Why most Indian blockchain developers may be forced to hunt for jobs abroad

Why most Indian blockchain developers may be forced to hunt for jobs abroad
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18 Jul, 2018

Eight out of every 10 blockchain developers in India will be forced to move abroad or work exclusively on foreign projects if the government does not adopt a comprehensive regulatory framework soon, according to a survey.

Blockchain community Incrypt conducted a survey of 100 stakeholders over a period of six months to understand how the current regulatory climate is affecting development activity and entrepreneurship with regard to blockchain in India.

The findings of the survey, which were published by The Economic Times, show that the delay in setting up a concrete framework for the digital ledger technology has resulted in Indians losing out on jobs, a drag in capital infusion, lack of innovation for local problems, brain drain, and setbacks to global positioning.

The report pointed out that government’s lack of initiative on the framework has already forced many blockchain developers and startups to shift their businesses to countries such as Singapore, Dubai, Estonia and Switzerland which offer tax incentives and e-residency.

“Blockchain projects are creating new job categories, leading to hiring more full-stack, front-end and back-end engineers globally,” Incrypt founder Nitin Sharma was quoted as saying. “At a time when IT services industry is losing jobs, India needs to move fast in putting in place appropriate regulations to manage risks and attract global investment in blockchain.”

The government has been skeptical about cryptocurrencies, the most prominent application of blockchain technology.

Reserve Bank of India had issued a circular in April to all banks and financial institutions banning them from providing any service to entities that deal with cryptocurrencies. This included transfer or receipt of money in accounts relating to purchase or sale of virtual currencies.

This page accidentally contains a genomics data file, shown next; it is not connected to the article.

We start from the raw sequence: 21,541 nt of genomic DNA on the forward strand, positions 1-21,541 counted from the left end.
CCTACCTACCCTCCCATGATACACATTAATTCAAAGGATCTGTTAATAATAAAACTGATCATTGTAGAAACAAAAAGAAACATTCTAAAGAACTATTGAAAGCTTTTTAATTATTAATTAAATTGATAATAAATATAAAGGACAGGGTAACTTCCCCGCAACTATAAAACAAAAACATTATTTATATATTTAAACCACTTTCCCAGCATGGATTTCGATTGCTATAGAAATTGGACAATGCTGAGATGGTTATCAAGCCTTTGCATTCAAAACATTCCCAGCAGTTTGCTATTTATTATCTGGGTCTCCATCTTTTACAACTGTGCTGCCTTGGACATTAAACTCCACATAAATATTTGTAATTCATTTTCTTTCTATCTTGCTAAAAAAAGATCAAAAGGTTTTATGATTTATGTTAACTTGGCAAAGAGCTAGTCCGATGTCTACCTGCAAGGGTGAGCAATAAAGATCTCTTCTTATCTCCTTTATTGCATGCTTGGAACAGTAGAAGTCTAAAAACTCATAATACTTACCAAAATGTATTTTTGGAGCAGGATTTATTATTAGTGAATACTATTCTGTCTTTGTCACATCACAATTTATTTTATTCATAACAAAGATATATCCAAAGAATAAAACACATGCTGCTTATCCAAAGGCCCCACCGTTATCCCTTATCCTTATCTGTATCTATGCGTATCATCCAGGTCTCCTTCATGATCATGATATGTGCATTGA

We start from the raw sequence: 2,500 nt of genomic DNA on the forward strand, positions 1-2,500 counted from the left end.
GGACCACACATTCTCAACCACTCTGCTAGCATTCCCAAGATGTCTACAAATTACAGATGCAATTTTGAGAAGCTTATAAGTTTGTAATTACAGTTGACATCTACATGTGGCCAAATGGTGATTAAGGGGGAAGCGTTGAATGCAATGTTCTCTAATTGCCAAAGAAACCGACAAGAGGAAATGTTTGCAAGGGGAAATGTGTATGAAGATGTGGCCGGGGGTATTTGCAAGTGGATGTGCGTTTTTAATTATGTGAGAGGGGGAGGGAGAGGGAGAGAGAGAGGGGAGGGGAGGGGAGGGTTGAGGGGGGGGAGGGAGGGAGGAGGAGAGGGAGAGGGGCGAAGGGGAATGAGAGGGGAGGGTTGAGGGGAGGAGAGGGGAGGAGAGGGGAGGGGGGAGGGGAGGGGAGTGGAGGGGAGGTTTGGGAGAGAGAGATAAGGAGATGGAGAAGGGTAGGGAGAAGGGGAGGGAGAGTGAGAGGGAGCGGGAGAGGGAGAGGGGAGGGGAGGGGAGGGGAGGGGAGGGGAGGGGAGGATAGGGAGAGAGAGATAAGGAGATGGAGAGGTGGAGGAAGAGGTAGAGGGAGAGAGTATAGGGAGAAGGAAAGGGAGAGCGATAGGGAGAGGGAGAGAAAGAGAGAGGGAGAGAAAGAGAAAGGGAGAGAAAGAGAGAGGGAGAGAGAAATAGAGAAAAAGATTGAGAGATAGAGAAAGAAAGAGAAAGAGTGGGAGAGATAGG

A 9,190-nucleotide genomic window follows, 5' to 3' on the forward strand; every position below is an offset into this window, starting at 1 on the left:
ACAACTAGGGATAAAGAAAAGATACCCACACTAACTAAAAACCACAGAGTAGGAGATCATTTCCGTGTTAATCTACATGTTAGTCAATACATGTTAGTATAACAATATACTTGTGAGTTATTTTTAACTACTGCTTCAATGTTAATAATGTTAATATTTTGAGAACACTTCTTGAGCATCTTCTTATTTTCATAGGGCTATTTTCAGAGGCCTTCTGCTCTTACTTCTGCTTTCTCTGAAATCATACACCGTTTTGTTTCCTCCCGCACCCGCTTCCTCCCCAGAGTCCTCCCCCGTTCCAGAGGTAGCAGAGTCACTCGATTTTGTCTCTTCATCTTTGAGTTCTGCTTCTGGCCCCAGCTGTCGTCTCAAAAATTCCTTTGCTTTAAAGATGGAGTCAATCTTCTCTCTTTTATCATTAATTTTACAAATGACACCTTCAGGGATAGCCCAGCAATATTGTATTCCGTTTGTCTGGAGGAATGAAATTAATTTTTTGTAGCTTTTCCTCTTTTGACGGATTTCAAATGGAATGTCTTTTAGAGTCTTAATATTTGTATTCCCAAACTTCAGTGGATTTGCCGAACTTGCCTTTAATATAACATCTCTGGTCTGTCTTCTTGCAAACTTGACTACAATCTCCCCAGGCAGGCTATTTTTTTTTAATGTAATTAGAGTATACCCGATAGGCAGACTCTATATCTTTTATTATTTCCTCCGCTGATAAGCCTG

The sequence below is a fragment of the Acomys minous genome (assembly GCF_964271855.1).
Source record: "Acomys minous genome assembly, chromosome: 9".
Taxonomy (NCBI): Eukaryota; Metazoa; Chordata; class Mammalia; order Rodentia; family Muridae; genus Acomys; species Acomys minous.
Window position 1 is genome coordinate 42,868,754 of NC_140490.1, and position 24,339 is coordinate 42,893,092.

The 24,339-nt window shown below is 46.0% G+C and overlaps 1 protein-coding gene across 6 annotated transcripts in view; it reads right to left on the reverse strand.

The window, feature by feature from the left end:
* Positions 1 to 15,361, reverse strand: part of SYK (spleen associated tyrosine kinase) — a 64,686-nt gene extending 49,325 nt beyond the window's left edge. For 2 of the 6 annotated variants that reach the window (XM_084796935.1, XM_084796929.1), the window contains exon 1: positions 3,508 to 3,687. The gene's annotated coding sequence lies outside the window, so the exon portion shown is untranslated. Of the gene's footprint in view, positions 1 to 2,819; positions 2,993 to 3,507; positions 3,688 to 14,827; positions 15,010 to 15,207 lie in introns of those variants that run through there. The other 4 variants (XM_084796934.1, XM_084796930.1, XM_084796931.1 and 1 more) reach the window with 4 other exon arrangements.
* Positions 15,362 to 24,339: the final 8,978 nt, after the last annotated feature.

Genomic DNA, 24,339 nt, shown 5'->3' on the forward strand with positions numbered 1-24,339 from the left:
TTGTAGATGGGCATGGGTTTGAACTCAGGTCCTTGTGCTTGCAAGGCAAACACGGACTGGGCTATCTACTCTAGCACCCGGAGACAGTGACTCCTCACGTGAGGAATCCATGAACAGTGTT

This came as a setback to blockchain entrepreneurs, developers, and exchanges in India, especially after Supreme Court earlier this month refused to stay the ban. 

TechCircle reported that many cryptocurrency firms were looking for a workaround, including shifting base to another country.

While cryptocurrencies have been under fire, the government has been more welcoming of the underlying blockchain technology.

The government’s policy think-tank Niti Aayog is reportedly set to launch a massive blockchain project for various use-cases.  

In addition, Niti Aayog has separately been working on building the country’s largest blockchain network called IndiaChain with a view to reduce fraud and increase transparency in the system. 

According to the report, India is lagging behind in terms of funding for blockchain startups, with a minuscule $5.3 million raised in the last two years versus $2 billion invested in blockchain equity deals globally.